Software engineering is a field where there are numerous technologies, and numerous processes/methodologies a project can employee. One of the main motivations of this game is to teach the user a little about each of these processes and where they might best apply. Processes and training staff cost time, and too many in a death march cause more harm than good; but the cost of no processes could be much dearer. As each new tool/option becomes available, the player can read a summary about it (including diagrams/graphs) and decide whether it's suitable for any given project. When big mistakes or rare successes are made, additional suggestions, additional tools and pieces of information (many taken from software engineering book "Death Mark") are presented to the user. Moreover, since the game is geared to failure, the player will learn about the reality/difficulties of death march projects and the importance of closely monitor the motivation/fatigue of team members and other project risks - lest their team member's relationships fall apart and they all quit.

Since even in complete failure (getting fired) you'll pick up new tools and lessons, I believe people will play this game many times - determined to eventually succeed. Although difficult, it will definitely be possible to succeed if the correct decisions are made (plus a little luck) and all the failure will make success (and a high score) that much more triumphant!


The way I imagine the gameplay:

In the splash screen, you'd have the option to: login or play a quick game (the latter representing a single project). If you create a player account and login, the advantage is you can have a "corporate memory" whereby even if you get fired, you might have additional "tools" or knowledge (eg: which employees in your organization are good) next time you start over.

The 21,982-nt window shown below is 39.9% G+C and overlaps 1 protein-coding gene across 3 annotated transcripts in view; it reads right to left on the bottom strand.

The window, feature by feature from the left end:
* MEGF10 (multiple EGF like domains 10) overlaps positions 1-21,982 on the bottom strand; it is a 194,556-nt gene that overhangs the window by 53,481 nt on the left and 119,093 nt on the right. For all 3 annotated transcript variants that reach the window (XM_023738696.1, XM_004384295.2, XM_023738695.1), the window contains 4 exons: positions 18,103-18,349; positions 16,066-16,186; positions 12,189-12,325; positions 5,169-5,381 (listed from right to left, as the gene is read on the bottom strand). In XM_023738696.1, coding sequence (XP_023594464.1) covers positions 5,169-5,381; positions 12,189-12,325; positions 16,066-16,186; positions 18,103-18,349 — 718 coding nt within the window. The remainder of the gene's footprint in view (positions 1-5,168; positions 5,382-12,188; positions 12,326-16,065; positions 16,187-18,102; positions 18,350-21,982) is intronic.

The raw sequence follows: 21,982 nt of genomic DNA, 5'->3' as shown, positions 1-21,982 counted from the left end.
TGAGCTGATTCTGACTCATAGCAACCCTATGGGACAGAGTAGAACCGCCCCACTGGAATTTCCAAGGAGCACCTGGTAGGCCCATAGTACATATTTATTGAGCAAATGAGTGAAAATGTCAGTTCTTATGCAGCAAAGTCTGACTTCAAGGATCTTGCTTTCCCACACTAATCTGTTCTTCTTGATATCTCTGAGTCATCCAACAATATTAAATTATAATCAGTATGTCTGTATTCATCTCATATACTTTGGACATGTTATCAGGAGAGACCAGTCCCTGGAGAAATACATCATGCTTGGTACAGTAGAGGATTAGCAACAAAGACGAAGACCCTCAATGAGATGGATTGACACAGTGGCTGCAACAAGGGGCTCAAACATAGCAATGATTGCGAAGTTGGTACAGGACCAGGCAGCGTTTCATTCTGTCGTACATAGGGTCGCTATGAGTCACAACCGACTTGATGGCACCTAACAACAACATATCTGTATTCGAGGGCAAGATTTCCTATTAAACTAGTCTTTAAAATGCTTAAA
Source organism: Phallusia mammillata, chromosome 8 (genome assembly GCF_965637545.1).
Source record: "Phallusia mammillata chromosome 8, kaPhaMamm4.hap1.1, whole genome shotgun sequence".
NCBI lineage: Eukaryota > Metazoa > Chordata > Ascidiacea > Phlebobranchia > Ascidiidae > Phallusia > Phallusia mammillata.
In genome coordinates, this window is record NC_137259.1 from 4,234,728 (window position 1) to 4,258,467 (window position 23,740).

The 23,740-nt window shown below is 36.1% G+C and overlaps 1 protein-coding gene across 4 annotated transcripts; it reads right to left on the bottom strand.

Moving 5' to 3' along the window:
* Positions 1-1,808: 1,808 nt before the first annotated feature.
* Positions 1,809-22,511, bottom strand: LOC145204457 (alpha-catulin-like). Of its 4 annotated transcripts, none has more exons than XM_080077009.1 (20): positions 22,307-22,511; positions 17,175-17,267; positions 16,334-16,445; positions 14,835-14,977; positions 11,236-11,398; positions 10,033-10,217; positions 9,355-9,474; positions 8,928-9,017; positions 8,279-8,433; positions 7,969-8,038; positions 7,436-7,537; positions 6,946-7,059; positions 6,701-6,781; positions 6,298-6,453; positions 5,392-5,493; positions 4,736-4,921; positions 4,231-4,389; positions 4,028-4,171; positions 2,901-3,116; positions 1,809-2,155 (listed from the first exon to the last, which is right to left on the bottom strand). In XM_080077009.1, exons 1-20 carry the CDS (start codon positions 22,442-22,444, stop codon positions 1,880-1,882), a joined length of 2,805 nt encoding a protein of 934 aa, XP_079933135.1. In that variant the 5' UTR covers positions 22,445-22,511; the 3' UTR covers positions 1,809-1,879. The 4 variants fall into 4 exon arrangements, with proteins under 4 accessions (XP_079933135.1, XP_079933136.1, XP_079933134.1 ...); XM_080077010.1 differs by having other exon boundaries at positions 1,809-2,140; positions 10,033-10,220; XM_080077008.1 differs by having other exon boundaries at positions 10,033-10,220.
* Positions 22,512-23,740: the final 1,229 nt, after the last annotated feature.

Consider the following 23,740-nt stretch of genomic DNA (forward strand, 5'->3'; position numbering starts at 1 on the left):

At the start of the project, you pick a team from a number of employees with different skills, pay scale and potentially dodgy references, although some members may be forced on you. Since your project is a "death march" you may also be able to bargain for better space, extra computer resources (eg: better computers), extra team members or other allowances, although doing so could cause you to lose face gain criticism from stakeholders later (especially if you fail badly). Next you get to assign them roles (eg: programmers, system architects, GUI/graphics designers, database managers (if needed), documenters, secretary, "resource investigator" and "coffee bitch" - for anyone who turns out to be useless but for political reasons you can't fire!) and set them guidelines for how many hours to work (keeping in mind that toward the deadline you'll probably have them working weekends).

Death march - team member view (mock screenshot)
Here the player can see an individual team member's status, credentials and made decisions specific to that member.

During the requirements/analysis stage of the project, it's unclear how much detail the player would be exposed to. Obviously the idea is not to create-your-own Use Case or ER diagrams (you're not actually designing the system!), but you may have to prioritize features ("triage"), set milestones, select which technology/tools to use (eg: C++, Java, web front-end) and will definitely have to chose which processes (eg: RAD, spiral development lifecycle, Use Case, ER diagrams, top ten risk management, OO, reuse code, CMS) the team should use, depending on what you think is suitable given team's knowledge of these tools and the project itself. Different projects will have different requirements (eg: budgeting tool X for company Y, road design program Z for local government, "dynamic website for storefront" or even online multiplayer game), and some will be longer than others, meaning you're just as likely to be randomly assigned a three month death march as a two year one. To make it more real, the program could include real-life documented projects and every once in a while might be lucky enough to get a project which isn't a death march; giving you a chance to build up your team's skills!

Each turn represents a project meeting which occurred either weekly or daily, or a milestone demonstration of the software to the customer. All this would be built around your calendar, and motivation could easily be effected by real calendar events - especially if you are asking employees to work weekend or public holiday!